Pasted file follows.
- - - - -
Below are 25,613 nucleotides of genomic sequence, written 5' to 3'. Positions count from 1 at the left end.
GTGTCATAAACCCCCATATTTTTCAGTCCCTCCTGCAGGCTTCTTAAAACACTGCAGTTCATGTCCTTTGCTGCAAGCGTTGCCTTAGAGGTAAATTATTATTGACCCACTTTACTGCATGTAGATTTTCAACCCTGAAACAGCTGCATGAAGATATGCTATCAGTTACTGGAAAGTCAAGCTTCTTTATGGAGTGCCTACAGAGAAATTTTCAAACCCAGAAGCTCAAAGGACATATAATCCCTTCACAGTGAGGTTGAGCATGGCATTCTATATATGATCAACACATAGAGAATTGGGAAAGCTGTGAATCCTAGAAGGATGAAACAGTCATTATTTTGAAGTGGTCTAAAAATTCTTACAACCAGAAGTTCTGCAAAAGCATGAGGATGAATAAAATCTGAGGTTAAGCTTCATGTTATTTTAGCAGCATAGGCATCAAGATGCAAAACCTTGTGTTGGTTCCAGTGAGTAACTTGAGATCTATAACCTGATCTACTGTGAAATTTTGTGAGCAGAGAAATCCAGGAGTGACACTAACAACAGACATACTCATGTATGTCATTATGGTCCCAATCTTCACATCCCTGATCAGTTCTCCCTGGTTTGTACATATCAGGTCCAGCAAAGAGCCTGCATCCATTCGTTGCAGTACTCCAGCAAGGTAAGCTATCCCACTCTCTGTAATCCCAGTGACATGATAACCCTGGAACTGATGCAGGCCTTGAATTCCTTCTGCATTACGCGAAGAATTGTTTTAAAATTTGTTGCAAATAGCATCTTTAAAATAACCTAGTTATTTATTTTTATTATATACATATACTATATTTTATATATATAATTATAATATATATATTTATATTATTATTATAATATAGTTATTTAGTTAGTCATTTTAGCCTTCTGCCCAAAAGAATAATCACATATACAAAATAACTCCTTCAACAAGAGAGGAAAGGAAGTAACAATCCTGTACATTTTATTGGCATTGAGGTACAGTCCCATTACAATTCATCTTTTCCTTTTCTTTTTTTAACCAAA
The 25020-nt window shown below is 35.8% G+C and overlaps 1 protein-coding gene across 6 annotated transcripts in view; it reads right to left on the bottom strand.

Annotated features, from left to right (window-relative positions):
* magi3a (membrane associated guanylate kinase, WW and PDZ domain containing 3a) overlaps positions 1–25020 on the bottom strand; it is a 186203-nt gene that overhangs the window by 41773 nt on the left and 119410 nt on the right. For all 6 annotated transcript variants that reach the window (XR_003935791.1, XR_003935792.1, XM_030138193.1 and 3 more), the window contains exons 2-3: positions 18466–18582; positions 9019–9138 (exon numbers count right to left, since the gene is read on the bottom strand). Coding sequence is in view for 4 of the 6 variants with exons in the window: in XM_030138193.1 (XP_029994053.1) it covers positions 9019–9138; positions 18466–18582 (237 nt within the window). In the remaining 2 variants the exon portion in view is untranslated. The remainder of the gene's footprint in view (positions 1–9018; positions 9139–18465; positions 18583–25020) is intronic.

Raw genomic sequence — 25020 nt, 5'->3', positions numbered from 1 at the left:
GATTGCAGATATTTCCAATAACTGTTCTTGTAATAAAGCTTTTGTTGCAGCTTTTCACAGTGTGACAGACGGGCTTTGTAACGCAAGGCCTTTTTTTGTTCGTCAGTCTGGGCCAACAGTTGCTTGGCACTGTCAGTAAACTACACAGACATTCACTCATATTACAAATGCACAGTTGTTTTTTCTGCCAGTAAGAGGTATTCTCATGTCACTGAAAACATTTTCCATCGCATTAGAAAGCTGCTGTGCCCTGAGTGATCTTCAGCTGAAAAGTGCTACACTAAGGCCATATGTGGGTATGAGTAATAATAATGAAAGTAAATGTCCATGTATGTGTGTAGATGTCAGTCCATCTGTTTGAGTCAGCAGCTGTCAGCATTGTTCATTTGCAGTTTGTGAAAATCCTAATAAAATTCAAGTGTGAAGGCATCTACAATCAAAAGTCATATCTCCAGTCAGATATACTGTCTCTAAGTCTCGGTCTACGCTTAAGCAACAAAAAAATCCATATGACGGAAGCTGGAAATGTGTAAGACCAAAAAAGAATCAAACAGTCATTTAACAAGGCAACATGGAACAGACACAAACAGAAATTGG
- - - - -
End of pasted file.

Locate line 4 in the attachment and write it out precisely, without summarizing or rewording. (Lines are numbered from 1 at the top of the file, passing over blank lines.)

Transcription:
Annotated features, from left to right (window-relative positions):